Cosmopolitan Magazine Overwhelms "COSMO.COM" Applicant in TTAB 2(d) Opposition
Hearst Communications kicked the living you-know-what out of Applicant Charles Browning Wilson in his attempt to register the mark COSMO.COM for "providing on-line information on available entertainment in various cities." Opposer relied on 31 registrations for marks comprising or containing COSMOPOLITAN or COSMO, established its COSMOPOLITAN mark as famous for magazines, and proved actual confusion. The Board sustained the opposition under Section 2(d). Hearst Communications, Inc. v. Charles Browning Wilson, Opposition No. 91120453 (January 16, 2009) [not precedential].
Fame: Because fame plays the role of dominatrix in the likelihood of confusion analysis, the Board first considered this du Pont factor. The mark COSMOPOLITAN has been in use for magazines for more than a century. In 1998 the monthly circulation averaged 2.6 million copies in the USA, and since 1991 Opposer has published more than 500 million copies of magazines under the marks COSMOPOLITAN and COSMO GIRL. Annual advertising expenditures exceeded $16 million.
The Board therefore found the COSMOPOLITAN mark famous for magazines, and this factor "weighs heavily in Opposer's favor." As to Opposer's other goods and services, the mark "may enjoy some renown," but the Board was not prepared to say the mark is famous therefor.
Family of Marks: Sorry, Hearst, but you didn't prove a family of marks: "the mere fact of adoption, use and/or registration of several marks incorporating COSMOPOLITAN or COSMO ... does not in itself prove that a family of marks exists." Lacking was evidence that "a family of marks has been promoted together." [Tip from the TTABlog: If you want to establish a family of marks, you might try using various given names with your mark: like Mary COSMO, Fred COSMO, Grandpa COSMO].
Comparing the Marks: The Board focused on Hearst's marks COSMOPOLITAN.COM for online computer services and on its famous COSMOPOLITAN mark for magazines. It noted also that Opposer often uses COSMO in connection with its goods and services, and that third parties refer to Opposer and its mark as "Cosmo." The Board concluded that, "simply put," consumers will perceive COSMO.COM as similar to Opposer's marks COSMOPOLITAN and COSMOPOLITAN.COM.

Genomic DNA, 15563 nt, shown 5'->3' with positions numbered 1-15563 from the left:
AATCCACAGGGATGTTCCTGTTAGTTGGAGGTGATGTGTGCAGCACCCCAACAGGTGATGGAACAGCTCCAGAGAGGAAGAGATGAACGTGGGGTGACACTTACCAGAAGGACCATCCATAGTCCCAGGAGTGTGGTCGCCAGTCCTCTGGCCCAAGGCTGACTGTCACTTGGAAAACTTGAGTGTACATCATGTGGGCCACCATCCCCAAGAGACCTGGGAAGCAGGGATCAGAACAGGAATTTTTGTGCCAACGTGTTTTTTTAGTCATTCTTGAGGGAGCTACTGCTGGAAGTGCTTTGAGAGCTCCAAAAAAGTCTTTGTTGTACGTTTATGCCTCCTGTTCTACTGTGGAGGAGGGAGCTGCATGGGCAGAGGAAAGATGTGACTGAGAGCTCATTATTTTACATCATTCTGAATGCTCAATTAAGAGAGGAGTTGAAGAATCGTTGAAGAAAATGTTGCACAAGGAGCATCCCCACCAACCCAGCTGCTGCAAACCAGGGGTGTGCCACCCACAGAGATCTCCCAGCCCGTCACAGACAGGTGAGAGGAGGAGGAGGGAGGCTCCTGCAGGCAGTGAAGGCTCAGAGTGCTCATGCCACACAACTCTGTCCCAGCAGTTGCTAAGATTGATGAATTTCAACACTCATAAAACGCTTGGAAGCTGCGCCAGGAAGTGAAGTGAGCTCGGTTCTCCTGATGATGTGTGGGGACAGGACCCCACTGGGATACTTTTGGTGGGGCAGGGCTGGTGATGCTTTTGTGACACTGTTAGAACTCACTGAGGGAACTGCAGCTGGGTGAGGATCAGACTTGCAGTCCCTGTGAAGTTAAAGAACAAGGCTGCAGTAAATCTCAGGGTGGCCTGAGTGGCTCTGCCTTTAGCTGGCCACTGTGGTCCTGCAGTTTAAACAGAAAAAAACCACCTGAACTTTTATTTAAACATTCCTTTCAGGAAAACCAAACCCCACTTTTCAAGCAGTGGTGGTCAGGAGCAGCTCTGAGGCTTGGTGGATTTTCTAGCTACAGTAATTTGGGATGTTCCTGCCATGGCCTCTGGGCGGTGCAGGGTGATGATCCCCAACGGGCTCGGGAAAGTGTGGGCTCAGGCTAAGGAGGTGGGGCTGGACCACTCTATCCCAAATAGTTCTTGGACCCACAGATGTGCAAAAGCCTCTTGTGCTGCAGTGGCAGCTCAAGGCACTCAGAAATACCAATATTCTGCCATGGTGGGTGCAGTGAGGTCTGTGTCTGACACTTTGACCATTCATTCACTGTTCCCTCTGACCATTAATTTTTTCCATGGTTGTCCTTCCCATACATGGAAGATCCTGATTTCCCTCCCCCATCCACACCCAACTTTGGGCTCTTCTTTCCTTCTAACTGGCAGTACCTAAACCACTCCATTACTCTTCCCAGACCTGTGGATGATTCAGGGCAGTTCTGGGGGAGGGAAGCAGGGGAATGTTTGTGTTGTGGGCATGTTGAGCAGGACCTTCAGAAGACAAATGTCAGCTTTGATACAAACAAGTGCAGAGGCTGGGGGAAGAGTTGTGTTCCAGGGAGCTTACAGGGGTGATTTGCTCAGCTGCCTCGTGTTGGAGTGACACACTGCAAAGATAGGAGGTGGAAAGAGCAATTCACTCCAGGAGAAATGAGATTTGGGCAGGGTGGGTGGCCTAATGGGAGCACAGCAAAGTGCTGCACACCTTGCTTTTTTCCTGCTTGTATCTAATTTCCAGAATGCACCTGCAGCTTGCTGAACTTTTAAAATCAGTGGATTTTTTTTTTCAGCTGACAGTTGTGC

Comparing Goods and Services: Applicant Wilson's services are identical to Opposer's "computer services, namely providing an interactive on-line computer database featuring portions of various magazines and articles in the fields of ... entertainment news," and Applicant's services are closely related to Opposer's magazine. And so this factor pointed in Opposer's direction.
Trade Channels and Conditions of Sale: Because the parties' on-line computer services are identical, the Board must presume that they are rendered in identical channels of trade to the same consumers. These ordinary consumers would exercise only ordinary care in making their purchasing decisions. As to Opposer's magazines, portions appear on its website and so wind up "in the hands of the same consumers" as Applicant's services.
Actual Confusion: Opposer submitted evidence of many misdirected emails produced by Applicant in response to discovery requests. The emails concerned subscription matters or comments regarding the magazine. Applicant contended that these emails constituted hearsay and in any case showed mere carelessness, not confusion. The Board sided with Opposer:
"Applicant himself states that '[i]t is safe to assume that these individuals simply guessed ... that the cosmo.com domain name was the property of Opposer.' That is exactly the point. Given the fame of the COSMOPOLITAN mark for magazines, and that opposer operates a website, coupled with the fact that opposer's famous mark is often shortened to COSMO, it is not surprising that consumers have misdirected emails to applicant. There is no indication that consumers misdirected emails as a result of carelessness; rather we can only conclude that there is a perceived connection between opposer and applicant."
This evidence of actual confusion is "probative and indicative of a likelihood of confusion." It is not hearsay because it is not offered to prove the truth of the consumers' statements therein.
Conclusion: The Board concluded that the du Pont factors, "on balance," favor a finding of likelihood of confusion. [TTABlog comment: "on balance" with a heavy evidentiary thumb on Opposer's side of the scale."]
TTABlog postscript: I was going to [try to] say something clever about "Charlie Wilson's War," but I shan't.
Text Copyright John L. Welch 2009.